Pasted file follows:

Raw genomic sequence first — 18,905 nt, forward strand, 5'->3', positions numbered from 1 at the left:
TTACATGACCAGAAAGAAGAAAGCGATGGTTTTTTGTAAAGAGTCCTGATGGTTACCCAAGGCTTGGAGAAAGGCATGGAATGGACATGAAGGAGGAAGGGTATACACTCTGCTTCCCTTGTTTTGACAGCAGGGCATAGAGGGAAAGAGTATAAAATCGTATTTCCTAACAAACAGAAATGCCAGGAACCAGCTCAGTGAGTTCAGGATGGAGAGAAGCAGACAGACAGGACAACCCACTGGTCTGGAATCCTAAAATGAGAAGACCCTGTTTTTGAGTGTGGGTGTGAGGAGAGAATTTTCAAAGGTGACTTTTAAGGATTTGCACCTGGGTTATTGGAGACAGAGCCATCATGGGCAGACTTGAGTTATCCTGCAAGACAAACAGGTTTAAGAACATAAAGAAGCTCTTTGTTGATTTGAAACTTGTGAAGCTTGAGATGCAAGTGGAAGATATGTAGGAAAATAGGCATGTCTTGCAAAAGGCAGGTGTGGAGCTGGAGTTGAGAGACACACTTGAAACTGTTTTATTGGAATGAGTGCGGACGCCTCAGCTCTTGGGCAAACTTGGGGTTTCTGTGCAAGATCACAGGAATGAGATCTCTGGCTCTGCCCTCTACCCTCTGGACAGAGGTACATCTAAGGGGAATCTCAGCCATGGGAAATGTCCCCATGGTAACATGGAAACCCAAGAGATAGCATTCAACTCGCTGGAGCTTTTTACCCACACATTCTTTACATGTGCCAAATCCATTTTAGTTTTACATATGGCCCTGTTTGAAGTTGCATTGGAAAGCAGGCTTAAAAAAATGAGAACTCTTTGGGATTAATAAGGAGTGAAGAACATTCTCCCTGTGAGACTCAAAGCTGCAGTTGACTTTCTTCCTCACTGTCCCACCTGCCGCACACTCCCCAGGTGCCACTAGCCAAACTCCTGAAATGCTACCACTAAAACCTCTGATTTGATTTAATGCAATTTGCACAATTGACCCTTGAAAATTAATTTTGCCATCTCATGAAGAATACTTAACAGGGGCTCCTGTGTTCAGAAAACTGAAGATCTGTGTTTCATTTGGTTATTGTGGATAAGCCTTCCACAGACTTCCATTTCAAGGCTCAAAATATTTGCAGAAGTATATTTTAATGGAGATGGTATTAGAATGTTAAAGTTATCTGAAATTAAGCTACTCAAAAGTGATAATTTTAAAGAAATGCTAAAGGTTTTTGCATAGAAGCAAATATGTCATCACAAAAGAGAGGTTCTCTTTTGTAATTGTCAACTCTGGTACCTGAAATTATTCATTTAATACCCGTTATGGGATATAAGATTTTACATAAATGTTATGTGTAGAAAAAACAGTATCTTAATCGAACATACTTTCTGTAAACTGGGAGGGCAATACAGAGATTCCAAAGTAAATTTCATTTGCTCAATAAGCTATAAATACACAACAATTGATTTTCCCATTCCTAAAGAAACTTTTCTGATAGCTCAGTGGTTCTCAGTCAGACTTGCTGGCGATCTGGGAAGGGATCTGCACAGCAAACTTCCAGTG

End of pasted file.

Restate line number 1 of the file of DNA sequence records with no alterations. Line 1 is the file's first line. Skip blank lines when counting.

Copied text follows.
Raw genomic sequence first — 18,905 nt, forward strand, 5'->3', positions numbered from 1 at the left: